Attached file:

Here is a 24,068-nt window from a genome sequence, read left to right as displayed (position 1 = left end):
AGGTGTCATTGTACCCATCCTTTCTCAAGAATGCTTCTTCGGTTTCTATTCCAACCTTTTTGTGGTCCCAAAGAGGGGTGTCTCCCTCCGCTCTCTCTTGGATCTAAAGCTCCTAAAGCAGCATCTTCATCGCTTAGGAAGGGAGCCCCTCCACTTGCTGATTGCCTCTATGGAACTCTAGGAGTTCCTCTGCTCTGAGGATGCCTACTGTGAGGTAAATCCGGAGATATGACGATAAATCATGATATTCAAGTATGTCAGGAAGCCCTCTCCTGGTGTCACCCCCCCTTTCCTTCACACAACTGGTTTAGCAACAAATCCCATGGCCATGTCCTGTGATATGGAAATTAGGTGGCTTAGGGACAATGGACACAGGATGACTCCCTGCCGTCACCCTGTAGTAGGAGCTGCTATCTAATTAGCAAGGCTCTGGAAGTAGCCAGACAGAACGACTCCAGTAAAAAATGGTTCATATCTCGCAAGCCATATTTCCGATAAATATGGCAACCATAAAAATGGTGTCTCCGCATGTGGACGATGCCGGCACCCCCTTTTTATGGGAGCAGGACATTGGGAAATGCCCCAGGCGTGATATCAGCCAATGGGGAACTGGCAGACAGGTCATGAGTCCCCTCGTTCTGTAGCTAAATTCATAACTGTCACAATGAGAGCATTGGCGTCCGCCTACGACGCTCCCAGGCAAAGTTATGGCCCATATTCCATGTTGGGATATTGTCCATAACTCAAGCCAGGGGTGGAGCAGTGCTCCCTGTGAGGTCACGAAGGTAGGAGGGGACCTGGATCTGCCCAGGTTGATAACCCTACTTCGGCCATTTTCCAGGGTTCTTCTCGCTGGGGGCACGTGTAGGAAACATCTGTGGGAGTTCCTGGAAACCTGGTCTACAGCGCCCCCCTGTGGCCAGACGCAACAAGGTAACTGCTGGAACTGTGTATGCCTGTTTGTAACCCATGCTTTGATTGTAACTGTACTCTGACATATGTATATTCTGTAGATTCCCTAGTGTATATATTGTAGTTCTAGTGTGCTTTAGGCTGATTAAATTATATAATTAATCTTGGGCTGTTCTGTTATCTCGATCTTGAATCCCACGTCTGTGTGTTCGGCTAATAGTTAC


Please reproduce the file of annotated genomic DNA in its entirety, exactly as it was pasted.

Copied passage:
Here is a 24,068-nt window from a genome sequence, read left to right as displayed (position 1 = left end):
AGGTGTCATTGTACCCATCCTTTCTCAAGAATGCTTCTTCGGTTTCTATTCCAACCTTTTTGTGGTCCCAAAGAGGGGTGTCTCCCTCCGCTCTCTCTTGGATCTAAAGCTCCTAAAGCAGCATCTTCATCGCTTAGGAAGGGAGCCCCTCCACTTGCTGATTGCCTCTATGGAACTCTAGGAGTTCCTCTGCTCTGAGGATGCCTACTGTGAGGTAAATCCGGAGATATGACGATAAATCATGATATTCAAGTATGTCAGGAAGCCCTCTCCTGGTGTCACCCCCCCTTTCCTTCACACAACTGGTTTAGCAACAAATCCCATGGCCATGTCCTGTGATATGGAAATTAGGTGGCTTAGGGACAATGGACACAGGATGACTCCCTGCCGTCACCCTGTAGTAGGAGCTGCTATCTAATTAGCAAGGCTCTGGAAGTAGCCAGACAGAACGACTCCAGTAAAAAATGGTTCATATCTCGCAAGCCATATTTCCGATAAATATGGCAACCATAAAAATGGTGTCTCCGCATGTGGACGATGCCGGCACCCCCTTTTTATGGGAGCAGGACATTGGGAAATGCCCCAGGCGTGATATCAGCCAATGGGGAACTGGCAGACAGGTCATGAGTCCCCTCGTTCTGTAGCTAAATTCATAACTGTCACAATGAGAGCATTGGCGTCCGCCTACGACGCTCCCAGGCAAAGTTATGGCCCATATTCCATGTTGGGATATTGTCCATAACTCAAGCCAGGGGTGGAGCAGTGCTCCCTGTGAGGTCACGAAGGTAGGAGGGGACCTGGATCTGCCCAGGTTGATAACCCTACTTCGGCCATTTTCCAGGGTTCTTCTCGCTGGGGGCACGTGTAGGAAACATCTGTGGGAGTTCCTGGAAACCTGGTCTACAGCGCCCCCCTGTGGCCAGACGCAACAAGGTAACTGCTGGAACTGTGTATGCCTGTTTGTAACCCATGCTTTGATTGTAACTGTACTCTGACATATGTATATTCTGTAGATTCCCTAGTGTATATATTGTAGTTCTAGTGTGCTTTAGGCTGATTAAATTATATAATTAATCTTGGGCTGTTCTGTTATCTCGATCTTGAATCCCACGTCTGTGTGTTCGGCTAATAGTTAC